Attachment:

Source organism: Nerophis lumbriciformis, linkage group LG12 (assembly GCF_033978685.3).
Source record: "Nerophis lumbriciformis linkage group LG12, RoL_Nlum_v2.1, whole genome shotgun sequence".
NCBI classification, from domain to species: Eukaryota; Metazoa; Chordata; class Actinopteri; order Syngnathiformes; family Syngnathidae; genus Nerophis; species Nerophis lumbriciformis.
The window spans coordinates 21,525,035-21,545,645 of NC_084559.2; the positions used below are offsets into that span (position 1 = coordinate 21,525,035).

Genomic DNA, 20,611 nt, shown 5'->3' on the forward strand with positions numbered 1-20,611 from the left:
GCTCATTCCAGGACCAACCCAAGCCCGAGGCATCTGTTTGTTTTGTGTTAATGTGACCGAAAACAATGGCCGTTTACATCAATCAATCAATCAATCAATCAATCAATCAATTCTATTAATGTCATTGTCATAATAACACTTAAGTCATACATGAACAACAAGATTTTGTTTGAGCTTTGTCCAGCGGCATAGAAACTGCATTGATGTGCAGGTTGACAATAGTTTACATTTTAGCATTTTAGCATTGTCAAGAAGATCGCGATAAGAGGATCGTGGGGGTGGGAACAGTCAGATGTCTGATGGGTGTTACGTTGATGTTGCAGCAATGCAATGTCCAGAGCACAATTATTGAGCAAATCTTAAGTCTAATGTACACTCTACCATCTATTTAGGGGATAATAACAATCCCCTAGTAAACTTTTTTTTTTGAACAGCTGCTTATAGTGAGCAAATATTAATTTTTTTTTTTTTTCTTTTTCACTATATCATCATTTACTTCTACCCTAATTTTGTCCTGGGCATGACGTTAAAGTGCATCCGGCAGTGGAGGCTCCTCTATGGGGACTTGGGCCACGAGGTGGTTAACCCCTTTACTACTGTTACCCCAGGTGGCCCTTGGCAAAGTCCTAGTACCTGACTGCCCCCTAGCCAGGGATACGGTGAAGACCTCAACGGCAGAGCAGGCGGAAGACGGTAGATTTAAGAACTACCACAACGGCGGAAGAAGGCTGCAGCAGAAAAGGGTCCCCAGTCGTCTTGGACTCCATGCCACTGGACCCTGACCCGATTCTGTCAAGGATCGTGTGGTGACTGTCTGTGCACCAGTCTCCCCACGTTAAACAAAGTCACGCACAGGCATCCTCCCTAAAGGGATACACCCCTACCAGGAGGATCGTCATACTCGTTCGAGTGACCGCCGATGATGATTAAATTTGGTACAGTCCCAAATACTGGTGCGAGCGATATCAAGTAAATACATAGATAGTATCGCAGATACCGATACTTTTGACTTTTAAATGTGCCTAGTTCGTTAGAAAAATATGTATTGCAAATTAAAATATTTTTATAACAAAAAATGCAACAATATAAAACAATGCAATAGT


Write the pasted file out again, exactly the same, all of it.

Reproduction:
Source organism: Nerophis lumbriciformis, linkage group LG12 (assembly GCF_033978685.3).
Source record: "Nerophis lumbriciformis linkage group LG12, RoL_Nlum_v2.1, whole genome shotgun sequence".
NCBI classification, from domain to species: Eukaryota; Metazoa; Chordata; class Actinopteri; order Syngnathiformes; family Syngnathidae; genus Nerophis; species Nerophis lumbriciformis.
The window spans coordinates 21,525,035-21,545,645 of NC_084559.2; the positions used below are offsets into that span (position 1 = coordinate 21,525,035).

Genomic DNA, 20,611 nt, shown 5'->3' on the forward strand with positions numbered 1-20,611 from the left:
GCTCATTCCAGGACCAACCCAAGCCCGAGGCATCTGTTTGTTTTGTGTTAATGTGACCGAAAACAATGGCCGTTTACATCAATCAATCAATCAATCAATCAATCAATCAATTCTATTAATGTCATTGTCATAATAACACTTAAGTCATACATGAACAACAAGATTTTGTTTGAGCTTTGTCCAGCGGCATAGAAACTGCATTGATGTGCAGGTTGACAATAGTTTACATTTTAGCATTTTAGCATTGTCAAGAAGATCGCGATAAGAGGATCGTGGGGGTGGGAACAGTCAGATGTCTGATGGGTGTTACGTTGATGTTGCAGCAATGCAATGTCCAGAGCACAATTATTGAGCAAATCTTAAGTCTAATGTACACTCTACCATCTATTTAGGGGATAATAACAATCCCCTAGTAAACTTTTTTTTTTGAACAGCTGCTTATAGTGAGCAAATATTAATTTTTTTTTTTTTTCTTTTTCACTATATCATCATTTACTTCTACCCTAATTTTGTCCTGGGCATGACGTTAAAGTGCATCCGGCAGTGGAGGCTCCTCTATGGGGACTTGGGCCACGAGGTGGTTAACCCCTTTACTACTGTTACCCCAGGTGGCCCTTGGCAAAGTCCTAGTACCTGACTGCCCCCTAGCCAGGGATACGGTGAAGACCTCAACGGCAGAGCAGGCGGAAGACGGTAGATTTAAGAACTACCACAACGGCGGAAGAAGGCTGCAGCAGAAAAGGGTCCCCAGTCGTCTTGGACTCCATGCCACTGGACCCTGACCCGATTCTGTCAAGGATCGTGTGGTGACTGTCTGTGCACCAGTCTCCCCACGTTAAACAAAGTCACGCACAGGCATCCTCCCTAAAGGGATACACCCCTACCAGGAGGATCGTCATACTCGTTCGAGTGACCGCCGATGATGATTAAATTTGGTACAGTCCCAAATACTGGTGCGAGCGATATCAAGTAAATACATAGATAGTATCGCAGATACCGATACTTTTGACTTTTAAATGTGCCTAGTTCGTTAGAAAAATATGTATTGCAAATTAAAATATTTTTATAACAAAAAATGCAACAATATAAAACAATGCAATAGT